In 2008 the Cuban prog rock band Anima Mundi really surprised me with their strong second album Jagannath Orbit (see review). At the time I wasn't familiar with Septentrión (2002/2012, see review) the band's debut, so it was my first acquaintance with this excellent band that include so many influences in their music from bands like Yes, Genesis and Pink Floyd. Two years later they released their masterpiece The Way (see review) and the entire prog world was at their feet. This resulted in touring through Europe in 2011 (see review) and 2012 (see review) and the release of a live album and DVD called Live In Europe (2012, see review).
During their second tour in Europe they started to record their fourth studio album The Lamplighter in the Netherlands. Unfortunately their excellent lead singer Carlos Sosa decided to quit before the album was completed. Health problems and daytime jobs appeared to be difficult to combine with Anima Mundi. So the line-up of the band's latest album slightly changed and now consists of Virginia Peraza (keyboards, vocals), Roberto Díaz (lead guitar, vocals), Yaroski Corredera (bass), Manuel Govin (drums) and Emmanuel Pirko-Farrath (lead and backing vocals). Former member Anaisy Gómez contributed on the clarinet.
The story of this album already started in 1998 when the suite Tales From Endless Star was composed. In those days they dreamed about making an album with a symphony orchestra, but that was too expensive, so until now they couldn't make their dream come true. Moreover, at the time they didn't have the necessary instruments, technology and experience at their disposal. Since technology improved a lot things looked differently a few years later, and they were able to record the already written songs and make them sound like an orchestra. Accordingly the music on The Lamplighter sounds very orchestral from time to time, mainly due to the use of many keyboards which provide beautiful flute samples and violin parts.
Just as the previous two albums The Lamplighter is a concept album. It's a kind of spiritual story about a lamplighter who not only lights the darkest places in the universe, but also those in the hearts of men. In a way the lamplighter is a metaphor for the sun or even God who lights the hearts of people. It's a journey into a world of magic on a planet called Earth, a mother star called Sun and about the meaning of our existence. Once the heart has been illuminated by the lamplighter the seemingly simplest things that surround us in daily life obtain the magic that only enlightened hearts are able to see. Well, this sounds rather pretentious and high-flown, but it's obvious that such a concept needs a special art work. Therefore they asked the famous Belarusian artist Ed Unitsky to create something special for this album and as always he came up with some stunning artwork (see enlarged picture) that shows a strange and old light up lamp guarded by a frog, a lizard, a peacock, a butterfly and two grasshoppers in a magic forest.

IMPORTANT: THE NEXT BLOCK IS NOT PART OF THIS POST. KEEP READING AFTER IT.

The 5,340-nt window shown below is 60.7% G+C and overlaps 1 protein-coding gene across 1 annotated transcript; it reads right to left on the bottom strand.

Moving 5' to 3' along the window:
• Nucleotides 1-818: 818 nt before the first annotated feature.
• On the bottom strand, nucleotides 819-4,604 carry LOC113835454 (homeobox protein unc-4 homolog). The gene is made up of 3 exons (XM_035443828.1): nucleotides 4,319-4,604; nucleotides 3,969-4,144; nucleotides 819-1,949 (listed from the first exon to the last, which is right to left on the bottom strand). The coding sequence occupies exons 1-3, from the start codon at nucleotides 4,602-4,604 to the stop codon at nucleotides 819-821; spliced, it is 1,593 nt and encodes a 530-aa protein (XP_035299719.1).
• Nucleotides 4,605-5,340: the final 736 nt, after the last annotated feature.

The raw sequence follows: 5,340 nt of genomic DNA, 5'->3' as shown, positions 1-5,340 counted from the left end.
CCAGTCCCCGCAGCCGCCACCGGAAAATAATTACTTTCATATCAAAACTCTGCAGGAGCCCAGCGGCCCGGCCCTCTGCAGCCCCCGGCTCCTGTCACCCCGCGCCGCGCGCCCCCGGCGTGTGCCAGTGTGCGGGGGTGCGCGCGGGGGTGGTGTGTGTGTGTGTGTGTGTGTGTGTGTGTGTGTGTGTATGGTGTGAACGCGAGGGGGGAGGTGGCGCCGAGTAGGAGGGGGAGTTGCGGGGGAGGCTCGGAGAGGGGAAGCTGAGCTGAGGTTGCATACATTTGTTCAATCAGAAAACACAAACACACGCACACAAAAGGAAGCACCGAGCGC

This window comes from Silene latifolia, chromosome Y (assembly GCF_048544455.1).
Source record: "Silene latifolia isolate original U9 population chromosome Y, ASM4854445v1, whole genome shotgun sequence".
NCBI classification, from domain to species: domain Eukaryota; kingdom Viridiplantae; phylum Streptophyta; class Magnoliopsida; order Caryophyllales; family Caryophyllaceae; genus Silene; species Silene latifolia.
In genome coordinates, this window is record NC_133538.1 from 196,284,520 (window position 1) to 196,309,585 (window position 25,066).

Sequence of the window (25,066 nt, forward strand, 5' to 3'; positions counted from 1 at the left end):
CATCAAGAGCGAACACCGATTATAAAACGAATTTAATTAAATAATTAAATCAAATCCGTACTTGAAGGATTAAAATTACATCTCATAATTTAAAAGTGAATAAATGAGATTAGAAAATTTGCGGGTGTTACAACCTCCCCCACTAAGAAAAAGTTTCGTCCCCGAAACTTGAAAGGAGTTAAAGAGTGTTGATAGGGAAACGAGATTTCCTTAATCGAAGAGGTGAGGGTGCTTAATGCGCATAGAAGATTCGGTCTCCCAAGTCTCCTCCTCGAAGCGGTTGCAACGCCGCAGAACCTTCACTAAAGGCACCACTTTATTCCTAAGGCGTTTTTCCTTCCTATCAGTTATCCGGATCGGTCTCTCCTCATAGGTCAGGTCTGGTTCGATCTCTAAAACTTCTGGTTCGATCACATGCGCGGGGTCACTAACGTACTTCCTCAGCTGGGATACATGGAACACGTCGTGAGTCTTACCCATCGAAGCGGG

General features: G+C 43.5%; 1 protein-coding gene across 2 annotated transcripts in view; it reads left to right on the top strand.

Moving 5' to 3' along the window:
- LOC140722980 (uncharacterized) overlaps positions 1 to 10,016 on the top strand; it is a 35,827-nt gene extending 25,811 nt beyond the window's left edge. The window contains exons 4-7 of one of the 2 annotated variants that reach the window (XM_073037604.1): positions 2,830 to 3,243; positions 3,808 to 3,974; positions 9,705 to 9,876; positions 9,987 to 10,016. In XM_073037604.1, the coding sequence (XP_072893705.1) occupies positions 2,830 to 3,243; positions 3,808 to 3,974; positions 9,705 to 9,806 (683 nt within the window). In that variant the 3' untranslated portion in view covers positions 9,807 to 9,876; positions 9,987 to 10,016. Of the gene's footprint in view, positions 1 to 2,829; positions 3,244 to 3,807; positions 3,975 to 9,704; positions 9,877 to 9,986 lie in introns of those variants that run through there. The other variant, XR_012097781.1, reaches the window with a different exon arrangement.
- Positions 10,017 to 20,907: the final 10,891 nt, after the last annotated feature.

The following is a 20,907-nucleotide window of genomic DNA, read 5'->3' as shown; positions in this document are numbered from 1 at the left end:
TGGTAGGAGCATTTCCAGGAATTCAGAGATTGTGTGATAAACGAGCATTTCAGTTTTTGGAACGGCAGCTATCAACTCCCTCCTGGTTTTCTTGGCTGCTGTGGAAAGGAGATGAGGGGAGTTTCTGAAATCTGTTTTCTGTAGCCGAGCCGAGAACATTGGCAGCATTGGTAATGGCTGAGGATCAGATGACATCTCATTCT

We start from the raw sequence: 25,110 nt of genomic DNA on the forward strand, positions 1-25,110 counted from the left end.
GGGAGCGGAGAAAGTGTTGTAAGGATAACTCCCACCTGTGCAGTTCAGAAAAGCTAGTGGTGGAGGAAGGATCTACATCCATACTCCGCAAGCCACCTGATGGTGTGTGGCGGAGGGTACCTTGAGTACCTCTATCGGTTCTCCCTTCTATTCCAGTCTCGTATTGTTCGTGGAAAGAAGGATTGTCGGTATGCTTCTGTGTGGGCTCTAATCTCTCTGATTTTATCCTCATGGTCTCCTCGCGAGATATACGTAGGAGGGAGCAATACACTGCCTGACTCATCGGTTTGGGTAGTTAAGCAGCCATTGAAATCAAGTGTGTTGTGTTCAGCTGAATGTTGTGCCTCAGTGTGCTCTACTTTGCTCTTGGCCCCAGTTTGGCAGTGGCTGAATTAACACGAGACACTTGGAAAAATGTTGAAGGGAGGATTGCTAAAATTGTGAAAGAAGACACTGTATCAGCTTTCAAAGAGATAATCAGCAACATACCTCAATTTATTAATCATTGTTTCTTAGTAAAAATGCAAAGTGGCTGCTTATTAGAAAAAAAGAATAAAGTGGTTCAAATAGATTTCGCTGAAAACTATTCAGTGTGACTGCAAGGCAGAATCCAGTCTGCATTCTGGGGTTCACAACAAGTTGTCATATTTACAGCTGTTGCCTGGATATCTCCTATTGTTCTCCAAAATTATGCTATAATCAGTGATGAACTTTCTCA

Obviously expectations ran high for this album since the two predecessors contained an unbelievable high quality level of compositional talents and musicianship. One way or another I had expected a kind of The Way, part 2, but The Lamplighter simply can't be compared to the band's previous effort. Maybe that was the reason why I initially had some problems to get into this album. This happened before while writing a review for Songs From The Liar's Lair (2009, see review) by the Finnish band Ageness. That album either needed a completely different approach compared to the previous albums, but eventually it turned out to be a masterpiece. I guess this also applies to The Lamplighter.
After a few spins I got used to the new singer's voice and the compositions started to grow on me. The beauty of the music was revealed after a couple of listening sessions and again I could enjoy the superb guitar and keyboard parts throughout the album. Many times the music carried me away to the seventh heaven! Some parts on the album already sounded rather familiar. Excerpts from songs as The Return, Endless Star and His Majesty Love were already performed during the Dutch gigs. The influences mentioned earlier can be heard on The Lamplighter as well, but I don't mind at all since Yes, Genesis and Pink Floyd recorded excellent music. It's difficult to mention any highlights because the entire album can be regarded to be one great highlight.
If you've read this review carefully you already might have noticed that this album deserves the highest rating of five stars just like The Way got on this website. Sometimes it's very strange that an album needs a couple of spins to flourish. After a while I just got addicted to The Lamplighter and I played it over and over again! You probably will feel the same once you've heard the beautiful music on this album. Eventually The Lamplighter appeared to be a true masterpiece as well!
***** Henri Strik (edited by Peter Willemsen)
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